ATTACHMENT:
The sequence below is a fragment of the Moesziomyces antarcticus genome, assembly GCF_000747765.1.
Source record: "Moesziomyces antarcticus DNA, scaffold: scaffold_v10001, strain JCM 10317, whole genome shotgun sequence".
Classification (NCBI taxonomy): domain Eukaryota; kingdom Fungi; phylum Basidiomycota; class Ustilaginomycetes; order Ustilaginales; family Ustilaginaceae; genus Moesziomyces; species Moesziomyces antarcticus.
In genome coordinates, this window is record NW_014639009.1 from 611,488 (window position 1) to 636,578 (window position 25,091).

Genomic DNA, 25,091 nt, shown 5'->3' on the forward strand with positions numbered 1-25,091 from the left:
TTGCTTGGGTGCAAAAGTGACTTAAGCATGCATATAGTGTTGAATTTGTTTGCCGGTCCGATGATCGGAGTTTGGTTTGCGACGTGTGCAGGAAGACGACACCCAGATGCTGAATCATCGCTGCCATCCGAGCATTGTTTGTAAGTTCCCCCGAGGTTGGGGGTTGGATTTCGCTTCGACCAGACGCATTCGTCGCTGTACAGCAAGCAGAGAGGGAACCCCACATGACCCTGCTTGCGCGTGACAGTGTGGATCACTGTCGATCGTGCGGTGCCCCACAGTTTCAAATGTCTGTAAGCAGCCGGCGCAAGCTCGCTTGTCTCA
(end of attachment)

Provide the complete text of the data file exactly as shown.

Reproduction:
The sequence below is a fragment of the Moesziomyces antarcticus genome, assembly GCF_000747765.1.
Source record: "Moesziomyces antarcticus DNA, scaffold: scaffold_v10001, strain JCM 10317, whole genome shotgun sequence".
Classification (NCBI taxonomy): domain Eukaryota; kingdom Fungi; phylum Basidiomycota; class Ustilaginomycetes; order Ustilaginales; family Ustilaginaceae; genus Moesziomyces; species Moesziomyces antarcticus.
In genome coordinates, this window is record NW_014639009.1 from 611,488 (window position 1) to 636,578 (window position 25,091).

Genomic DNA, 25,091 nt, shown 5'->3' on the forward strand with positions numbered 1-25,091 from the left:
TTGCTTGGGTGCAAAAGTGACTTAAGCATGCATATAGTGTTGAATTTGTTTGCCGGTCCGATGATCGGAGTTTGGTTTGCGACGTGTGCAGGAAGACGACACCCAGATGCTGAATCATCGCTGCCATCCGAGCATTGTTTGTAAGTTCCCCCGAGGTTGGGGGTTGGATTTCGCTTCGACCAGACGCATTCGTCGCTGTACAGCAAGCAGAGAGGGAACCCCACATGACCCTGCTTGCGCGTGACAGTGTGGATCACTGTCGATCGTGCGGTGCCCCACAGTTTCAAATGTCTGTAAGCAGCCGGCGCAAGCTCGCTTGTCTCA